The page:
Drama aside, Arwen warmed up fine, didn’t hesitate at a single jump (but threw a few bucks after them). We headed off for the 50cm and had a great time watching all the little kids and ponies zip around. Then it was our turn. Arwen was nervous from the get-go and, I’ll admit, my head was definitely not in the game. She pretty much stopped at the first jump, but I gave her a kick and she popped over. Second jump was fine, then the sharp turn to the combination, then the fourth and fifth and sixth verticals without any trouble. The seventh vertical was an ominous-looking red object with what seemed like about a thousand poles and Arwen again had a nearly-stop which I kicked her through. She jumped the rusting number eight with an almost audible sigh of relief, was fine over jump nine and we gambled on a very close corner to jump ten – nobody else took it quite so tight, but I have faith in my ex-barrel-racer and she was perfect. Jump ten was a scary blue plank thing, and she was very looky, but okay. It was a quick but messy round, but good enough to get us into the jump-off.

Staring at scary number ten
Staring at scary number ten

I don’t really know what was going wrong, in all honesty. She was spooky of the coloured poles, but she hadn’t been at her previous show. I wasn’t mentally where I should have been; my head was somewhere else entirely and maybe the rushed warmup had rattled us both, too. Whatever it was, I was riding like a chop and she was dead calm in the warmup and dead spooky in the show ring. We galloped into the warmup much too fast, scrambled over the first jump, ran out at the second (to the left! she drifts right… what on Earth?!), almost ran out at the third but made it by the skin of our teeth, and then jumped the last few jumps perfectly. We could have won easily if we hadn’t had the run-out; she was lightning fast, and we took some close corners, as usual.

A good jump!
Look! A good jump!

The next class was the 80cm and I went into the warmup with those two run-outs in the back of my head. I had watched the 60cm and it had looked enormous, despite the fact that Arwen and I have been okay over almost twice that height at home. (Why is it that jumps always look a hundred times bigger at the shows?) There were only two riders in the 80cm, and I had the warmup ring all to myself, which was a wonderful pleasure. I put up the warmup jump to about 90cm and she jumped with no hesitation at all. In fact, she felt better than she’d felt warming up for the 50. “Finally! We mean business now!” I dared to hope, rode better, and she was fantastic.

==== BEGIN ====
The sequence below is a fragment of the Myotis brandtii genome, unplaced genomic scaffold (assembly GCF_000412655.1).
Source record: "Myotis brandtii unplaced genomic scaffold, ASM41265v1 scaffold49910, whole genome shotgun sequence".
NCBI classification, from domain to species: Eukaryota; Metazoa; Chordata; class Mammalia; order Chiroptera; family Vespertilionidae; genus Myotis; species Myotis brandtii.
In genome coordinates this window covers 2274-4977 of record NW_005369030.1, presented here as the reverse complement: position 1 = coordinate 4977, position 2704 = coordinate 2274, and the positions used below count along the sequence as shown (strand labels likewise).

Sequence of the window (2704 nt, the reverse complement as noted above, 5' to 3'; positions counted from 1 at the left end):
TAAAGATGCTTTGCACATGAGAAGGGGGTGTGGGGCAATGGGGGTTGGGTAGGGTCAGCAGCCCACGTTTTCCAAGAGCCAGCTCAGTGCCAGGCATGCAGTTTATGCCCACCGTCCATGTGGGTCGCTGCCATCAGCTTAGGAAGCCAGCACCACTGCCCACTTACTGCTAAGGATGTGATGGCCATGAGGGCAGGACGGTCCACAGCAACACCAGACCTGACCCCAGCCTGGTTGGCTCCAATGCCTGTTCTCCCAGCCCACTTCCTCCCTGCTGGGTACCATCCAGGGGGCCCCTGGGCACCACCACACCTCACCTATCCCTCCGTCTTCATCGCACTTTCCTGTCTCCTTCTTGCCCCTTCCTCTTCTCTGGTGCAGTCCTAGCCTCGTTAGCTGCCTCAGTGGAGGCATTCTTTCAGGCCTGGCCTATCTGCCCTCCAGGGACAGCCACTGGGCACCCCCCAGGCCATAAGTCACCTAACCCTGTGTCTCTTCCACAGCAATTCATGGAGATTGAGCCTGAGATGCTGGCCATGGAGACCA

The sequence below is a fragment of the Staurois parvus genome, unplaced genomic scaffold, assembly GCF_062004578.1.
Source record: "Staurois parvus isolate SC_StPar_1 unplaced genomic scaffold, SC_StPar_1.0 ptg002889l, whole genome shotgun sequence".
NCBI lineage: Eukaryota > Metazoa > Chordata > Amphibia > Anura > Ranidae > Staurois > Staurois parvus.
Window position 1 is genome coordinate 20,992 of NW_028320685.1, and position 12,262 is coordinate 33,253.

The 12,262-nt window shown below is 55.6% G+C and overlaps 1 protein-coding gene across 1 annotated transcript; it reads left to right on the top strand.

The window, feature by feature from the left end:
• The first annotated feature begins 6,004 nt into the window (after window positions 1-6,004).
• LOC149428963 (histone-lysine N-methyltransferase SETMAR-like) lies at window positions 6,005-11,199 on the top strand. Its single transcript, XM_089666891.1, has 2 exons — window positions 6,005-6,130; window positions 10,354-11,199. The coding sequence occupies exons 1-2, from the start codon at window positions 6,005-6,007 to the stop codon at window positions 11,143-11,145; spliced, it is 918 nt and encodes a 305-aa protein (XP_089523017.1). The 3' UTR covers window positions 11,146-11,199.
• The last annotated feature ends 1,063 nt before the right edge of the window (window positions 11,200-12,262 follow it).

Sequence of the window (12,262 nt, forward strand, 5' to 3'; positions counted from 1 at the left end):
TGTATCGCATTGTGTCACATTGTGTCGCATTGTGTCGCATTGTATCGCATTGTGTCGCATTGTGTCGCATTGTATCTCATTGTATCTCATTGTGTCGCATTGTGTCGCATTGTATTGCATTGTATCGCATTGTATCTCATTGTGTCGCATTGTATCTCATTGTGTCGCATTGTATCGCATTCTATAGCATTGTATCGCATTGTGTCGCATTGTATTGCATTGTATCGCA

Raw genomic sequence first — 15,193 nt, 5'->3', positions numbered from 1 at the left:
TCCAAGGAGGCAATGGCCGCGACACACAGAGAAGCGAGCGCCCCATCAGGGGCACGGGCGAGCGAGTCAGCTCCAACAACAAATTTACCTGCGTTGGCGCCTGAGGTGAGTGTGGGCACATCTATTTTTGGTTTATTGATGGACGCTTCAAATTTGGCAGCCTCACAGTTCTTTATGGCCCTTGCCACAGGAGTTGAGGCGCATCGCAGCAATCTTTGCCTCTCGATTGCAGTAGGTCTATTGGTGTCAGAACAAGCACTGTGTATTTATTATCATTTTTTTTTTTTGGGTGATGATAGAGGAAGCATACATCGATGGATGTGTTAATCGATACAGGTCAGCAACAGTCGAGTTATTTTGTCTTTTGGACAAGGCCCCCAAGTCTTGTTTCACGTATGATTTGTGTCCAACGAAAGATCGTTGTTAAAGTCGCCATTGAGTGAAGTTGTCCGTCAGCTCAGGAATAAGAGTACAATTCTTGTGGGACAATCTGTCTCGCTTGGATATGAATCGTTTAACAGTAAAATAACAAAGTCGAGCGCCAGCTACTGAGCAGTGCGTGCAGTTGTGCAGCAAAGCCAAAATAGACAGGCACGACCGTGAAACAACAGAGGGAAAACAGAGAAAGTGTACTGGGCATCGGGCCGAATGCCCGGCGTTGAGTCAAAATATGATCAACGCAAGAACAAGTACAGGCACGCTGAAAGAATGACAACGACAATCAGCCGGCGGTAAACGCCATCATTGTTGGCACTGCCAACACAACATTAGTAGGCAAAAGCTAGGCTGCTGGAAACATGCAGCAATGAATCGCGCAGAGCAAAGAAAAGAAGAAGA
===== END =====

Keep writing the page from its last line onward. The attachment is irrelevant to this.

But when we got back up to the show ring to wait in line (where her muscles cooled off again… sighs) the jumps looked HUGE. Like, 1.50m+ huge. It was stupid. When I walked the course I measured them against myself just to make sure they really were 80cm, which of course they were, but they still looked massive with about a mountain’s worth of filler. Which, of course, they didn’t really, but nerves do funny things to a person.

Because it's just so pro to nail your hands to the withers and stare at the jump... I blame this on the nerves
Because it’s just so pro to nail your hands to the withers and stare at the jump… I blame this on the nerves, too

The rider before us had a messy but gutsy round on a young horse, earning him a few penalties, but I had a sinking feeling in my stomach and poor Arwen must have felt it. I was half on a different planet and half scared, so it was hardly any surprise when she had two stops at the first jump and another stop at the second for a disqualification. We jumped the second jump again on the way out (yay for training shows) and she was okay. I just shrugged and hoped for better luck next time. It was a bummer, and I can’t really think of anything specific that we got wrong. The course could have been a bit high for our second show, but she was jumping way bigger at home and had jumped very confidently at her last show – the run-out at the 50cm was very unlike her. Maybe the filler rattled her and we need to practice scarier jumps – but I’d recently added some new filler to jumps at home and she hadn’t even thought about stopping at a 1.10m scary jump. I guess it was just one of those days. They happen in horse riding, and you just learn to get over them and try again.

She was sound and sane and didn’t seem to have anything at all wrong with her, so I had no intentions at all of scratching from the dressage. In fact, she was getting into her usual Arwen show mood – focused and relaxed. I dared to hope that we might redeem ourselves.

To be continued…

Still in this together. Always.
My horse, my God and me. Still in this together. Always.

2 thoughts on “Hope Riding Training Show Recap – Part II: The Showjumping

    1. I love it as well, Lyn – the photographer really did well to capture such a great moment. It might not be our most technically correct moment but her expression is perfect – she’s stressed out, but she has one ear forward on the job and one ear back on the rider. That’s my horse!